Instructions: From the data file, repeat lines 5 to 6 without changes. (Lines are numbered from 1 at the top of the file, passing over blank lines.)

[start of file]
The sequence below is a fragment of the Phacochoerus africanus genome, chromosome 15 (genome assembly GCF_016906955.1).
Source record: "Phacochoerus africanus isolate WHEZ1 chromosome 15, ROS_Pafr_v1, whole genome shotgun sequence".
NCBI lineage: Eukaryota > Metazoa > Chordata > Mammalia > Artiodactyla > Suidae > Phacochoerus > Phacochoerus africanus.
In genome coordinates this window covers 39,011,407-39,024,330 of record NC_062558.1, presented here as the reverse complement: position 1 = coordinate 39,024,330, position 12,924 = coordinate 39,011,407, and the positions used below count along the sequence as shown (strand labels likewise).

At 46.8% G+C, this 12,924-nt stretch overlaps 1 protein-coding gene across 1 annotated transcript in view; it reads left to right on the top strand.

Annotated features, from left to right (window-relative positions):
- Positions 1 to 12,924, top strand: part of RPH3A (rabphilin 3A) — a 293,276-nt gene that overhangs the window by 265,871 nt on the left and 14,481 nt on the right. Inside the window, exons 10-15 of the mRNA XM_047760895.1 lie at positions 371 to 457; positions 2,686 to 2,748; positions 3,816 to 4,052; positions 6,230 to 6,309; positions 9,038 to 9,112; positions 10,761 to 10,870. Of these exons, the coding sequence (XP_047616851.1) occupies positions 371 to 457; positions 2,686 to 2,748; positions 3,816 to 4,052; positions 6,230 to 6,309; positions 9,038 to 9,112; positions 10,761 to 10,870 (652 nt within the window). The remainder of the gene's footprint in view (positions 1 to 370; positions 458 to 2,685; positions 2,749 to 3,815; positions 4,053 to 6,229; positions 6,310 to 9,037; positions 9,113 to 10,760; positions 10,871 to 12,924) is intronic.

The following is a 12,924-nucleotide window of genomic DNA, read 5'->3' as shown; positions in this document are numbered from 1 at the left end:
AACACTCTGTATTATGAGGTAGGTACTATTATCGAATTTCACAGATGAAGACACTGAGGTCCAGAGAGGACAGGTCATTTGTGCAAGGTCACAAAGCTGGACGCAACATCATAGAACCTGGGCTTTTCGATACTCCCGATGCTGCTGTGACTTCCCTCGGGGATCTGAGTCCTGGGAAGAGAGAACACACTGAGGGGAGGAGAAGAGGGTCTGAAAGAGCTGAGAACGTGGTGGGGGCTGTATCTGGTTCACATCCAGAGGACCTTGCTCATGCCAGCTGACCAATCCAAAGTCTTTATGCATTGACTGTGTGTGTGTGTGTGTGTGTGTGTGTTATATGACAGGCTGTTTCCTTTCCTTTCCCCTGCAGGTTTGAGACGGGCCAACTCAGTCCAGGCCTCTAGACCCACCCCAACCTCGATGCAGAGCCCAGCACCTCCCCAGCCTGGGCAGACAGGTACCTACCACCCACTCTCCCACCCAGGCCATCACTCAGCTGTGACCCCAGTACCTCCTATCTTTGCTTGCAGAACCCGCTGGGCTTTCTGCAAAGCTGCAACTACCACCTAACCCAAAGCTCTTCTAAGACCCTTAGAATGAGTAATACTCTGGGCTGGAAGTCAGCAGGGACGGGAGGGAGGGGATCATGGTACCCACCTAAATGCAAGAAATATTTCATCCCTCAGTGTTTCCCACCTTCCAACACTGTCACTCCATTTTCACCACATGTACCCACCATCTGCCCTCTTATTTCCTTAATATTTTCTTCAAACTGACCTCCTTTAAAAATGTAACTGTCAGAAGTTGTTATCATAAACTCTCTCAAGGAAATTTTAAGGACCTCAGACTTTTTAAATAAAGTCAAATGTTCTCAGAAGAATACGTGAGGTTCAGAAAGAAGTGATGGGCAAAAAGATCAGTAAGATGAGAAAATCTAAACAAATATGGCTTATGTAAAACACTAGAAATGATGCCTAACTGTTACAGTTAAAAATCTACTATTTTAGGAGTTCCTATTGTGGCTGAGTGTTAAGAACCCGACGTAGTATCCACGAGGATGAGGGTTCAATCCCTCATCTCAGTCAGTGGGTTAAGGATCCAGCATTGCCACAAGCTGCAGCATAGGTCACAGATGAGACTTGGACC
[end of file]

At 46.8% G+C, this 12,924-nt stretch overlaps 1 protein-coding gene across 1 annotated transcript in view; it reads left to right on the top strand.

Annotated features, from left to right (window-relative positions):